Despite sitting out the 2020 WNBA season due to medical concerns, Elena Delle Donne used her platform to keep her fans entertained during what was a very challenging year for everyone. It was a true act of kindness from the two-time WNBA MVP.
With the Olympics on the horizon, Delle Donne partnered with Procter & Gamble for their campaign that’ll feature several athletes who make a positive difference in their communities.
Procter & Gamble recently released two new films for the Olympic Games, Your Goodness is Your Greatness and Love Leads to Good. Marc Pritchard, the chief brand officer of P&G, released a statement on the company’s inspiration behind these two films.
“Over the past decade, we have been honored and humbled to tell the stories of amazing athletes and the families who have supported them on the journey to achieving their Olympic and Paralympic dreams,” Pritchard said in a press release.“When those dreams were put on hold in 2020 ,we were inspired as they moved beyond their own disappointment and stepped up to help others and serve their communities. By putting others above themselves and lending their time, talent, and resources to help those in need –these accomplished athletes show that their goodness is their greatness.”
Delle Donne had the honor of being featured in Your Goodness is Your Greatness alongside her sister, Lizzie.
We sat down with Elena Delle Donne to discuss her partnership with P&G, preparing for the Olympics, her message to young women involved in sports and much more.
This interview with Elena Delle Donne is presented by Procter & Gamble, which launched two films for the Tokyo Olympics.
The Spun: First off Elena, can you tell me about the work you’re doing with P&G and what it meant to be included in Your Goodness is Your Greatness.
Elena Delle Donne: First, I’m honored that my sister and I get to be a part of this campaign, which is so touching and so simple. It’s just about being kind and being good to one another. Even just the simplest acts of kindness, like if we can just do one a day and everybody did that, think about the place we’d be living in. And I love that P&G takes the power of Olympics and will come with such a strong, great message to better our world. To be a part of that and be a part of inclusion is something that certainly hits home with me.
The Spun: I also noticed your work with Always and trying to help girls stay in sports. Why is helping the youth so important to you?
EDD: I am super excited, and in the very near future I’ll be sharing a lot of what I’ll be doing with Always. The importance of getting young women involved in sports is so big to me, not just for the young ones who want to become professional athletes, but just the things you learn in sports that help you out in life. I’m just super excited to be partnered with Always, and we got a lot of great things ahead.
Started as a passion project but now we've got a logo so you know it's official 💯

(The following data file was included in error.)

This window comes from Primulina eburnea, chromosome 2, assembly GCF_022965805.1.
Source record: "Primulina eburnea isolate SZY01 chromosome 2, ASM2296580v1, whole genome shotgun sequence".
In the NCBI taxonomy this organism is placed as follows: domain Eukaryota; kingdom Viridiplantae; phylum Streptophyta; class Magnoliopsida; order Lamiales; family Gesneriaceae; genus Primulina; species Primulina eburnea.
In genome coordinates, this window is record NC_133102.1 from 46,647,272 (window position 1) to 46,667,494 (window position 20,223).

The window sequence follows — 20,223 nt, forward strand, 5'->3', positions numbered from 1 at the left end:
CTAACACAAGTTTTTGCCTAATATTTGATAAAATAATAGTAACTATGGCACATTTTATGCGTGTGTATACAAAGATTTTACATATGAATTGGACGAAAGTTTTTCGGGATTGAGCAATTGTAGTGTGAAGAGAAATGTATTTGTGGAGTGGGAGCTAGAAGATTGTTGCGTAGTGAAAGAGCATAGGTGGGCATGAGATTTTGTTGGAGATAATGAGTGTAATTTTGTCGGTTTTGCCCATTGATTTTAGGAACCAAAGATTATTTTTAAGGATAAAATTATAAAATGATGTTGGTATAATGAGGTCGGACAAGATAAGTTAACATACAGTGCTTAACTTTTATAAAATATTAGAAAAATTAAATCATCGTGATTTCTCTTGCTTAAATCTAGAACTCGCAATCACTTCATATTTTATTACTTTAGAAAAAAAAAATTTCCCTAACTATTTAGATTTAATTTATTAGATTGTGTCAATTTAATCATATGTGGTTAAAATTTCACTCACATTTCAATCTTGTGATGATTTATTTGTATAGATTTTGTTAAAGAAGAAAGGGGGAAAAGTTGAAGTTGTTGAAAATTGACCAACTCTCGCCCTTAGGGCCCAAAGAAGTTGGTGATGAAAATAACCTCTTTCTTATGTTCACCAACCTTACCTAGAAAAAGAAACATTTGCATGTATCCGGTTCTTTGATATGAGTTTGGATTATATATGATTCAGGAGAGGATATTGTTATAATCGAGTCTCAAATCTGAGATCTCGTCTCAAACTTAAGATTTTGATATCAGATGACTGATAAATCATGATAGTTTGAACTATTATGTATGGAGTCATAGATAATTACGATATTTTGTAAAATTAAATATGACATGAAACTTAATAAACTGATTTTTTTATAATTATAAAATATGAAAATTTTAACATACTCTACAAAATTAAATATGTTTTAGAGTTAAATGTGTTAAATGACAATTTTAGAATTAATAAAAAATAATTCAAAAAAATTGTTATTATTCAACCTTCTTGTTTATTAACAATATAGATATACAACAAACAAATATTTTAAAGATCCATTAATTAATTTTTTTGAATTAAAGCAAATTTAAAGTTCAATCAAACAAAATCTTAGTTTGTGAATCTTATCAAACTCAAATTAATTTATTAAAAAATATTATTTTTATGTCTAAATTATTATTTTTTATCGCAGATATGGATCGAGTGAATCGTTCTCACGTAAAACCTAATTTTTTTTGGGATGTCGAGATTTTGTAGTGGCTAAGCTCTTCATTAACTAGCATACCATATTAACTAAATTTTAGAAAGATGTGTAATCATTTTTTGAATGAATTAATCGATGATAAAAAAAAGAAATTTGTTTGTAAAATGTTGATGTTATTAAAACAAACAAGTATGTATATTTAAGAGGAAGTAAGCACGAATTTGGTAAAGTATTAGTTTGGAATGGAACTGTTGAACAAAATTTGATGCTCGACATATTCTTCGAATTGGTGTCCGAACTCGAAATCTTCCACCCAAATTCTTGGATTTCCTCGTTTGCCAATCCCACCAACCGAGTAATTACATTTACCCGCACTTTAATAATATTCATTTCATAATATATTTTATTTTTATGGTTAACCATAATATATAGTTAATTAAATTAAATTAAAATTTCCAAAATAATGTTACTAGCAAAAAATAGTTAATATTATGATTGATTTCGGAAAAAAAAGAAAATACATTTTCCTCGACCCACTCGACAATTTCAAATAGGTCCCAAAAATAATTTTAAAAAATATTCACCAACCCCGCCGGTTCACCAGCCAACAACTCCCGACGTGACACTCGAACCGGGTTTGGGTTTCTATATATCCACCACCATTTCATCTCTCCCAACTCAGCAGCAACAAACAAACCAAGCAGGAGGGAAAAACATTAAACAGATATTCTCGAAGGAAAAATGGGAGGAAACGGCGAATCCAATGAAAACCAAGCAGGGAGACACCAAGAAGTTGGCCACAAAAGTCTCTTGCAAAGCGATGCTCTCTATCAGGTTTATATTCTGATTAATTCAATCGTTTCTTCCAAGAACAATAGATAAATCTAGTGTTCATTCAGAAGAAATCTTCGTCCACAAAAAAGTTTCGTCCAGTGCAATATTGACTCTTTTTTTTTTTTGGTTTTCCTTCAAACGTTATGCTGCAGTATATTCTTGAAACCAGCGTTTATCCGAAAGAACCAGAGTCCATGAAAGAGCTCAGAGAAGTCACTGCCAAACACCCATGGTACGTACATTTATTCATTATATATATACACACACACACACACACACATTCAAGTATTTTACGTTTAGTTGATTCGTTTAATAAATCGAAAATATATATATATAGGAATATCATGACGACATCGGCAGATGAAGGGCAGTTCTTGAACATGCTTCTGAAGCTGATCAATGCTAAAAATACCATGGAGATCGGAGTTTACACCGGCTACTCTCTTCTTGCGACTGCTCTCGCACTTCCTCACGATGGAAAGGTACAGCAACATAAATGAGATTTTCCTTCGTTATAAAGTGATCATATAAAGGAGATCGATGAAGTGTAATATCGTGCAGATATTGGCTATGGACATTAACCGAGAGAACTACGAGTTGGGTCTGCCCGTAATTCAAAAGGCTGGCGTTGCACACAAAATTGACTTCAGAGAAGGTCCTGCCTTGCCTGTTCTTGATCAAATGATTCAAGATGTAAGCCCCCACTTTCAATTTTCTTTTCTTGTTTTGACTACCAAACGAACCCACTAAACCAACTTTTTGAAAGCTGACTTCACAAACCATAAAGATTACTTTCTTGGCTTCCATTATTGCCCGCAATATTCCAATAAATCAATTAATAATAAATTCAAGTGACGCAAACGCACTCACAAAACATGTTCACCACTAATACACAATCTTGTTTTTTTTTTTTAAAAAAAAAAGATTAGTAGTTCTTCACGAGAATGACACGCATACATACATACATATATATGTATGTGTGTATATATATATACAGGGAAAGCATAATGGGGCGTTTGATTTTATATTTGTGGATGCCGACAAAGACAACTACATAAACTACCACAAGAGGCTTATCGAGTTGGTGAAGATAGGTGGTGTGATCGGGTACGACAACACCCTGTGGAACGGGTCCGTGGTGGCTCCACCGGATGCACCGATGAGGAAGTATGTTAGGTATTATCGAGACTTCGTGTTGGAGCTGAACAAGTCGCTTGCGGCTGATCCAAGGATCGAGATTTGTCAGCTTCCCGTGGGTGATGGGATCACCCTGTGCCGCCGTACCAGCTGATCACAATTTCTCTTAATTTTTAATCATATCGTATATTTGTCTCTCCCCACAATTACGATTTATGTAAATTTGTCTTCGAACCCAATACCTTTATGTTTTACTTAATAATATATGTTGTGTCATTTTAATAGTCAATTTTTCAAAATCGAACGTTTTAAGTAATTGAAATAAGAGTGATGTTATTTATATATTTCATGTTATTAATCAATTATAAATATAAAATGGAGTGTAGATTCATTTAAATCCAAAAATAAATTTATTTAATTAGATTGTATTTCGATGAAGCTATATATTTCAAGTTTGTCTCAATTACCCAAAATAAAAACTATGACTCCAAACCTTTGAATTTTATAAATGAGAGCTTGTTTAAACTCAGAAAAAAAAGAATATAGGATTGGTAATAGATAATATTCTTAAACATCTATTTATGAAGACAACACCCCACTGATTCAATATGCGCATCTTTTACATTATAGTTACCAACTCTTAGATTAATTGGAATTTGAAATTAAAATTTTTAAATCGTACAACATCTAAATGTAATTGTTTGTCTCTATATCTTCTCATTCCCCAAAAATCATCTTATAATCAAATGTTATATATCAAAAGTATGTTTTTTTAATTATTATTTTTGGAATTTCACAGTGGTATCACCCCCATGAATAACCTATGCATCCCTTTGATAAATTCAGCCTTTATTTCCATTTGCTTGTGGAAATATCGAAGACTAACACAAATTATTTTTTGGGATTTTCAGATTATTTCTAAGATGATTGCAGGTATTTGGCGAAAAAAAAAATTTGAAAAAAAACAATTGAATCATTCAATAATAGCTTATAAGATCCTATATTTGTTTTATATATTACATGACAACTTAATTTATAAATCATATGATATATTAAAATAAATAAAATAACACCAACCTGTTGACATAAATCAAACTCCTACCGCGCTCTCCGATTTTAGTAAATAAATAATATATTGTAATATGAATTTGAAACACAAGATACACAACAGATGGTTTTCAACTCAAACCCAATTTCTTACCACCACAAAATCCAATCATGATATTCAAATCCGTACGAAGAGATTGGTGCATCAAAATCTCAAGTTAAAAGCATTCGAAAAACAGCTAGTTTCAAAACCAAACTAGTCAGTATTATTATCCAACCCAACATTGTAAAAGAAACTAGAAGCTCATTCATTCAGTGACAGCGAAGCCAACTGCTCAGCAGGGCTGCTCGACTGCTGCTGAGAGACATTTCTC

Thank you @itscovl for creating the perfect design for our business! @uninterrupted #XPS #ad pic.twitter.com/N5D3WwHCAi
— Elena Delle Donne (@De11eDonne) November 12, 2020
The Spun: Before I ask you about the Olympic Games and your training, I want to revisit last season. For medical reasons, you sat out the WNBA’s restart in 2020. Then, that medical reason was denied. What was that experience like?
EDD: It was certainly a different year; I think I can say that for everybody though. The pandemic made a lot of us pivot in different ways. For me, I’ve been immunocompromised for many years now. I know my body and I know what I’ve had to deal with when it comes to fighting Lyme disease. I just wasn’t confident in how safe it was to play basketball through a pandemic. Obviously, we’ve learned so much and the sports leagues have done a great job figuring this out. Now that we have vaccines and everything, I’m super excited to get back to what I’m used to doing. I certainly pivoted in the moment and dove right into my woodworking business and created Delle Donne Designs. Instead of taking a break, I threw everything I had into woodworking and that artistic process of being able to connect with fans in a different way. Maybe I can’t entertain you on the basketball court at the time, but I was excited to create pieces that people can have in their homes. It was a fun process that’ll continue for as long as I’m playing and even after.
The Spun: Can you tell me about your ‘Beyond the Game’ series? I just caught the first episode a few days ago and thought it was great to see open you were with the viewers.
EDD: I was excited to share a different side of me. Through social media you can share a lot, but not as much as recording yourself. I wanted to be real and honest throughout this process with my second back surgery. I also wanted to make people laugh. It’s been some tough times for a lot of people, so if I can just share my horrific dancing or whatever it may be and get a giggle out of people, that’s important to me. It’s been a lot of fun.